In this case, for sex offenders, it seems we have to truncate that right. 

The question that springs to mind, then, is what is the definition of "sexually dangerous" and moreover, why is that person's sentence raising into question whether he or she can be released back into society? If we presume, as many death penalty advocates do, that a sentence is a deterrent to the commission of a crime, and people are still committing that crime, and afterwards, must continue to pay a systemic price for this crime, then perhaps the sentence itself has failed, and we can avoid trampling a civil right by simply doing the right thing in the first place, and making the sentence harsher?
If you make "sexually dangerous" a state of being as opposed to a behavior that can be rehabilitated, it's not a long stretch to imagine other behaviors that will suddenly morph into criminality: drug use, for example, or listening to dangerous thoughts.
And if behaviors can suddenly become criminal states of being, what about states of being that don't fit easily into the American mainstream, like atheism, or homosexuality?
There's the real danger in this spider web.

Monday, May 17, 2010

Radar Love

It never ceases to amaze me when the mainstream media can't even shoot itself in the foot for want of aim.
To-wit: Howard Kurtz in today's Washington Post fumbles fretfully for explanations of why the flooding in Nashville was such small potatoes, deploying the usual suspects: flyover state, too many bigger stories (the Times Square bomber and Gulf oil leak), the prompt response from the Federal government, even the lack of a right wing/left wing row to be created over a flood in a city in a red state since it affected mostly white, mostly middle class citizens.
And as can be expected, he totally missed a larger issue and an opportunity to discuss it.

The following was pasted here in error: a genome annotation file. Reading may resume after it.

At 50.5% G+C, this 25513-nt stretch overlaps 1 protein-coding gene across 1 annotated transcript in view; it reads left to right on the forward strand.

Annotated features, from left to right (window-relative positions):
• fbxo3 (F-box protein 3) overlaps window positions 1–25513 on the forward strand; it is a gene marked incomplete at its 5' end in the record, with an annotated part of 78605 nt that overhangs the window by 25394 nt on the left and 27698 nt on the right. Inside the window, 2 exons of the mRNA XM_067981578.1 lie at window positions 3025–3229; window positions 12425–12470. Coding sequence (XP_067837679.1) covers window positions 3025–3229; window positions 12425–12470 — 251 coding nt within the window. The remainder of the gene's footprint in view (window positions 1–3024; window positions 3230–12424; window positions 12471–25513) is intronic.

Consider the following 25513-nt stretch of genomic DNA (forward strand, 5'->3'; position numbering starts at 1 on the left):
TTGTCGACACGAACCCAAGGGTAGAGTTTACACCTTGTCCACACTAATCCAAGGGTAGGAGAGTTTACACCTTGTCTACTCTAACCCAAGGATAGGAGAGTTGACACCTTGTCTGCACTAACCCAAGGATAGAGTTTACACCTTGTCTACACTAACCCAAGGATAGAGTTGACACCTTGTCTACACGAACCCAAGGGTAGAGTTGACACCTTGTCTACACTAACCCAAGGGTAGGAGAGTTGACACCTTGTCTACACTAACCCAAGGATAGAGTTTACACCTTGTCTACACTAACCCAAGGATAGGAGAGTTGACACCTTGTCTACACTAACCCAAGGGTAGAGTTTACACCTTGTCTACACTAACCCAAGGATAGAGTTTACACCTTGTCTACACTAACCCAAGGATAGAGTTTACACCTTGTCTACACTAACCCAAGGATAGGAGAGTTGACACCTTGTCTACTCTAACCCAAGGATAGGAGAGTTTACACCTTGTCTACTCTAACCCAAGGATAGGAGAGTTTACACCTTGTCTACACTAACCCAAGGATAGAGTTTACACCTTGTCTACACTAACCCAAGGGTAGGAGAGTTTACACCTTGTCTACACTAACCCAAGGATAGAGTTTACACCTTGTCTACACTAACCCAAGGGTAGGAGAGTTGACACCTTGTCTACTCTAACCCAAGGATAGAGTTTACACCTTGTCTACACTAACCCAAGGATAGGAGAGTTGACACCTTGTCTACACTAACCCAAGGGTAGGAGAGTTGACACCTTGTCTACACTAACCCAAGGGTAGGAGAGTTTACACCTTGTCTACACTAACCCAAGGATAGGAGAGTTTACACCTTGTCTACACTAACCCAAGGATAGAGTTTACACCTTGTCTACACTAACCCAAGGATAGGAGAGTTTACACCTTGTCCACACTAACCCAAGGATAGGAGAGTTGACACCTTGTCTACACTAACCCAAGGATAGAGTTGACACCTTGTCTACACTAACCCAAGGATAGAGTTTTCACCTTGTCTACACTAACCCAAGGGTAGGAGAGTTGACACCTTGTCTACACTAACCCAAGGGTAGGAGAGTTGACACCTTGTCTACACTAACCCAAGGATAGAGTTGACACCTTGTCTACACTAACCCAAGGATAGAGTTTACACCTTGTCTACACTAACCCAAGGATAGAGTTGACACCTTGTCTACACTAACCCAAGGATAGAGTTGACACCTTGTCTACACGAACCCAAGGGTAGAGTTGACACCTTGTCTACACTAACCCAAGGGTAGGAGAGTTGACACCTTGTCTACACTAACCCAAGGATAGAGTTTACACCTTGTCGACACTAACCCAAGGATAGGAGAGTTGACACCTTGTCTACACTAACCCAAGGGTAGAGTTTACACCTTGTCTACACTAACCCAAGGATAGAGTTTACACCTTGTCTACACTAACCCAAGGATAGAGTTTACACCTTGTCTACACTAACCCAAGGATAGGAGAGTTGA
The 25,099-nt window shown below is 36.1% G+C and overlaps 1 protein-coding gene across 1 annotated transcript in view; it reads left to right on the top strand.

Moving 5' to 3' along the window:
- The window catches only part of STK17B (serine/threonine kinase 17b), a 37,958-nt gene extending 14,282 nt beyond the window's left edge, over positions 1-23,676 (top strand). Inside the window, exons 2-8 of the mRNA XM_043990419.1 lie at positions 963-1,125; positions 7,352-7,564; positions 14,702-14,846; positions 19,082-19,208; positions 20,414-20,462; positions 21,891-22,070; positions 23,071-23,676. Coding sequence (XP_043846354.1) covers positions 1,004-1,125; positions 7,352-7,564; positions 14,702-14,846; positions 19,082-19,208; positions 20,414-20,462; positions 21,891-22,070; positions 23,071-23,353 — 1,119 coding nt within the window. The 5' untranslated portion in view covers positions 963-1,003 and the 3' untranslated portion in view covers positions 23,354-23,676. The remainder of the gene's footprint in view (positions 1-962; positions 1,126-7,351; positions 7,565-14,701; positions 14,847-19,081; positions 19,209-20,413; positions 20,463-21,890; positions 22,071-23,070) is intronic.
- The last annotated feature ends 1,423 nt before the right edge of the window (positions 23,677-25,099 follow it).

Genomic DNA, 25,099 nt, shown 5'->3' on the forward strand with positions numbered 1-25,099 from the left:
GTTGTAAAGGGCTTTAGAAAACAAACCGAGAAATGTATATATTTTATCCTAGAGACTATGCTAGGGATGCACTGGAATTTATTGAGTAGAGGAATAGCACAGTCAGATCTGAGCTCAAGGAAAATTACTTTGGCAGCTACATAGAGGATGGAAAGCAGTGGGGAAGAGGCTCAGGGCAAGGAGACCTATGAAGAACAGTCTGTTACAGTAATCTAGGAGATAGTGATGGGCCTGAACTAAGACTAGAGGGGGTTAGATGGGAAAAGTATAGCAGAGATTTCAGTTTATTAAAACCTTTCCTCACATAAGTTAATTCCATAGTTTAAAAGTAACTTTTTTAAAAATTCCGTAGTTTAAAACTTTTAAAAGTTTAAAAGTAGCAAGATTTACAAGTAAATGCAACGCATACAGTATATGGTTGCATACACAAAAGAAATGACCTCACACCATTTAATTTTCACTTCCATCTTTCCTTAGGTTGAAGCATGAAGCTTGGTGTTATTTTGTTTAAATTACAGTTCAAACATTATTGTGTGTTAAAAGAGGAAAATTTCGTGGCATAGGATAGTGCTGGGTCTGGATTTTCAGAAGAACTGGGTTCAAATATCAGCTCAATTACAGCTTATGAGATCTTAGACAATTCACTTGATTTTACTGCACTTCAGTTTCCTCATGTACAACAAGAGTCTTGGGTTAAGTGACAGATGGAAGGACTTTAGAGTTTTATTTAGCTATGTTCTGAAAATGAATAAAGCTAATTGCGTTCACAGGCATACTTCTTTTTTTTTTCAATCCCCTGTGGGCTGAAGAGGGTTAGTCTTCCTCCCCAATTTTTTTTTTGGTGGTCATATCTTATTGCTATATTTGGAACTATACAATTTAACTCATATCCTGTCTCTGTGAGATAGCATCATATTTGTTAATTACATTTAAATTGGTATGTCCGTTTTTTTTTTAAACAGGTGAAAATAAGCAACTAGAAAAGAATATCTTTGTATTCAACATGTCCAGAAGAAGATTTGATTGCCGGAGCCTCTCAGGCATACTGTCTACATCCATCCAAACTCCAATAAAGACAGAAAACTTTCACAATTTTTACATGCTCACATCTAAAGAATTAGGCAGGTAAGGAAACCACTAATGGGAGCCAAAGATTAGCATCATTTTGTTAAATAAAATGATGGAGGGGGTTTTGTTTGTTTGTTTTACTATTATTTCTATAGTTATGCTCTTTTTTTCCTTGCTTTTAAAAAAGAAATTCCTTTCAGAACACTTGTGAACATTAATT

Admittedly, the bombing attempt in tourist-rich Times Square and the millions of gallons of oil infiltrating the reef systems and shores of the Gulf coast will have a far greater impact on the rest of us than Keith Urban's flooded basement. Too, the number of dead (30) and the amount of monetary loss (estimates range around $5 billion, maximum) seem small compared to the fresh-in-our-memories Katrina (1,500, and $300 billion), much like the earthquake in Chile seemed small compared to Haiti.
None of this is the point, however. The point is, the news and the media that covers it is now a profit center. And therein lies the tale that Kurtz, in the service of his corporate overlords, refuses to cover. He bemoans the fact that his own paper, the Post, had to rely on Associated Press stringers to provide their news coverage. The New York Times sent a reporter, but never had the floods on the front page of the paper. Indeed, only CNN devoted much attention to the story, and that was when Anderson Cooper showed up 6 days after the flood. Even the obligatory telethon was held on only one network (CMT), where the Haiti telethon was wall-to-wall on cable.
For most outlets, it was a one-day story, with a few human interest follow ups.
Why? It costs money to send a reported down to a city and to dig up stories. And those stories have to sell ads. And let's face facts: pictures of white middle class Americans filing insurance claims and getting assistance from FEMA officials is not a particularly compelling story, even if the Grand Old Opry had ten feet of water in it and was in danger of actually skipping performances.
But there are stories to be told out of Nashville, stories that will take a little time and effort. Stories like, why did Nashville flood so badly? Was it the once-in-a-milennium rainfall into an area prone to some minor flooding or did the Army Corps of Engineers screw it up yet again? What went right in the response to the Nashville floods that we can learn from for future flood disasters that seem likely based on global warming?
Boring. I know. But important stories nonetheless and it would be nice if the media treated these stories like they were important, instead of relying on YouTube videos for a few laughs and a couple of shocking moments of heroism.
Not only won't they tell you these stories, they won't be honest about why they won't tell you these stories.